Obesity is assumed to be a major cause of human essential hypertension, however the mechanisms responsible for weight-related increase in blood pressure (BP) are not fully understood. The prevalence of hypertension induced by obesity has grown over the years and the role of the renin-angiotensin-aldosterone system (RAAS) in this process continues to be elucidated. In this scenario, the ob/ob mice are a genetic obesity model generally used for metabolic disorders studies. These mice are normotensive even though they present several metabolic conditions that predispose them to hypertension. Although the normotensive trait in these mice is associated with the poor activation of sympathetic nervous system by the lack of leptin, we demonstrated that ob/ob mice present massively increased aminopeptidase A (APA) activity in the circulation. APA enzyme metabolizes angiotensin (Ang) II into Ang III, a peptide associated with intrarenal angiotensin type (AT) 2 receptor activation and induction of natriuresis. In these mice, we found increased Ang III levels in the circulation, high AT2 receptor expression in the kidney and enhanced natriuresis. AT2 receptor blocking and APA inhibition increased BP, suggesting the Ang III-AT2 receptor axis as a complementary BP control mechanism. Circulating APA activity was significantly reduced by weight loss independently of leptin, indicating the role of fat tissue in APA production. Therefore, in this study we provide new data supporting the role of APA in BP control in ob/ob mouse strain. These findings improve our comprehension about obesity-related hypertension and suggest new tools for its treatment.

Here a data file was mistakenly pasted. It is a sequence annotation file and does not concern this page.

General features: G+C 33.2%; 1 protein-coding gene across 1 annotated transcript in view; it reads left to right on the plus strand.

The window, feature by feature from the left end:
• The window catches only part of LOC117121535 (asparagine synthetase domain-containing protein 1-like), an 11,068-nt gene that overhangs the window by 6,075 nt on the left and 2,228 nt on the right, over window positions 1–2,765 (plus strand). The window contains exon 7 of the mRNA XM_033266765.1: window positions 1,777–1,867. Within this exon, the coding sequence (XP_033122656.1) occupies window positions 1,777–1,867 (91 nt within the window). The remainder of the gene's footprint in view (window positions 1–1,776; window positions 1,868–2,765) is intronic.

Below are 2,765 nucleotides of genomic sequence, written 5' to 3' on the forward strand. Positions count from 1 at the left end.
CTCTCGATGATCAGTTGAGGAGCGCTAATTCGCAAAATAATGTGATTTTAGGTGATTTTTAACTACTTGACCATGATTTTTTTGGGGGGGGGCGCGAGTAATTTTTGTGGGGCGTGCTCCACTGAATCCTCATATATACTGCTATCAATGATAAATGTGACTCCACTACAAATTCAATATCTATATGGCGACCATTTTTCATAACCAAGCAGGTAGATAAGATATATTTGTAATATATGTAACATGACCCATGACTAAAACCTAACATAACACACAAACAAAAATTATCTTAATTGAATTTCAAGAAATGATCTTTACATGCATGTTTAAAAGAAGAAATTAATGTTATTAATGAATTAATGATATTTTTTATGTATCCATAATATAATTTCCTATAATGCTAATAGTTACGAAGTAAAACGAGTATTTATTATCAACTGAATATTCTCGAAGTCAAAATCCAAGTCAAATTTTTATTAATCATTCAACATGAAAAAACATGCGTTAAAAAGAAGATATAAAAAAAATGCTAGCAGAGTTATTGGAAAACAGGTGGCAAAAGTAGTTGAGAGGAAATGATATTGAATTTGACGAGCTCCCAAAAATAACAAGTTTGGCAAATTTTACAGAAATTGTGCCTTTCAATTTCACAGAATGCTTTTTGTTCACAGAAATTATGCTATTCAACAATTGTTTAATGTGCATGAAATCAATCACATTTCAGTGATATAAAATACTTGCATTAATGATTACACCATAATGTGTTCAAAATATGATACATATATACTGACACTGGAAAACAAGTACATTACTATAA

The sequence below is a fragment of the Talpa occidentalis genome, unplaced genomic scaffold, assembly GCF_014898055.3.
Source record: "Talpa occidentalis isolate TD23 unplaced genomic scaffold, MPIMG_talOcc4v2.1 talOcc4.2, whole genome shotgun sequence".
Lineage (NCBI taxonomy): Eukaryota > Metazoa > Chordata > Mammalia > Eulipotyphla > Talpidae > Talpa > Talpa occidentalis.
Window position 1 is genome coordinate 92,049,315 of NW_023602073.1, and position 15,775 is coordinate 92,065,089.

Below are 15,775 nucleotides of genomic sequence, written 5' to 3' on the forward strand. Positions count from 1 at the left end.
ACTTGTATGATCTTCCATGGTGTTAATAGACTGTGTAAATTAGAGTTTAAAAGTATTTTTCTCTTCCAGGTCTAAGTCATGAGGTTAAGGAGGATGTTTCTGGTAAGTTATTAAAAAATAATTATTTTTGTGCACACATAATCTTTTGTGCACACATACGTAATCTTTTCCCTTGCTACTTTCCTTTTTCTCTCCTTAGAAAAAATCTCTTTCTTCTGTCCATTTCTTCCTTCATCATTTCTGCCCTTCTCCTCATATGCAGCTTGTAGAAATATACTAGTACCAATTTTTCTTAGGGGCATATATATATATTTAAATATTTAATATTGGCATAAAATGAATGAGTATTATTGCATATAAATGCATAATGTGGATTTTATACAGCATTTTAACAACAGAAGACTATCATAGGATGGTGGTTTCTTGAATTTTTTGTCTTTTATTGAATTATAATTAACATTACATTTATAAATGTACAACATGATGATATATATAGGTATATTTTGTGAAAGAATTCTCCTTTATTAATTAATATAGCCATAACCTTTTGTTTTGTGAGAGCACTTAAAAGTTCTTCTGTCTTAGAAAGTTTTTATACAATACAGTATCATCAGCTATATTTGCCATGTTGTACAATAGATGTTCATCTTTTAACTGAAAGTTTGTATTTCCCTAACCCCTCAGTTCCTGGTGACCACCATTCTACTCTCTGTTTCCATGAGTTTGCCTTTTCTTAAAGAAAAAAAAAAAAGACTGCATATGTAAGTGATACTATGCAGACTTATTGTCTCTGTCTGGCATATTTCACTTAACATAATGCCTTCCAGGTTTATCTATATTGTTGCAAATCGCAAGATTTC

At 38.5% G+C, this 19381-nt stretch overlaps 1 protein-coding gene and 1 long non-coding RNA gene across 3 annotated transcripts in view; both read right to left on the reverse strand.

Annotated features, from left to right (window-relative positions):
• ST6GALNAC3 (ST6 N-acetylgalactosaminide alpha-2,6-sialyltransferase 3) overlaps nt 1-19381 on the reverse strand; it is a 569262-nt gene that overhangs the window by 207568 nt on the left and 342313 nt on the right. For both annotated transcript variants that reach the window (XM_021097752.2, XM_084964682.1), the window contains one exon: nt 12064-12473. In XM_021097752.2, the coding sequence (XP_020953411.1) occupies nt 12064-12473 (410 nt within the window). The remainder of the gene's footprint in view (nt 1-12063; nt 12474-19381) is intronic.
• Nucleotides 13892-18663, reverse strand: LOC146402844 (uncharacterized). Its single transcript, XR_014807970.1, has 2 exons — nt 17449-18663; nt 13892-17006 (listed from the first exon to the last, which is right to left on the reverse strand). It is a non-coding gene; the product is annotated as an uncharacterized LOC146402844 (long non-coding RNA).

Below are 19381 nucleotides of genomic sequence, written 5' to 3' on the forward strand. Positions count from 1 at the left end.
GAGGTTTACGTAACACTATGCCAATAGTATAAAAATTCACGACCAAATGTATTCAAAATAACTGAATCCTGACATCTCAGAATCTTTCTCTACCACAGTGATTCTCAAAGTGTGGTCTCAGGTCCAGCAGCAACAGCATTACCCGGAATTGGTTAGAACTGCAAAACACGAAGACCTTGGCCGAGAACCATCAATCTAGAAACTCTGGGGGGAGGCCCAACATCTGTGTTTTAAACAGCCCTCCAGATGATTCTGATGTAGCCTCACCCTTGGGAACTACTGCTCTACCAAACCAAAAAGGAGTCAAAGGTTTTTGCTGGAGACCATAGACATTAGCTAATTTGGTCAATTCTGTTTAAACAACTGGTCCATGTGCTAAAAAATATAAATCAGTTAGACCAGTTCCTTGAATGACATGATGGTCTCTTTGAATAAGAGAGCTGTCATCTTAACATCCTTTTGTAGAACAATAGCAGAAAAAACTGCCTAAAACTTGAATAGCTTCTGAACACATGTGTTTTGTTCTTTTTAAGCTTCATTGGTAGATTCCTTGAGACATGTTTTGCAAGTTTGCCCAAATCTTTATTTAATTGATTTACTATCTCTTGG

- aminopeptidase A
- renin-angiotensin-aldosterone system
- ob/ob mice
- Copyright © 2016, American Journal of Physiology-Heart and Circulatory Physiology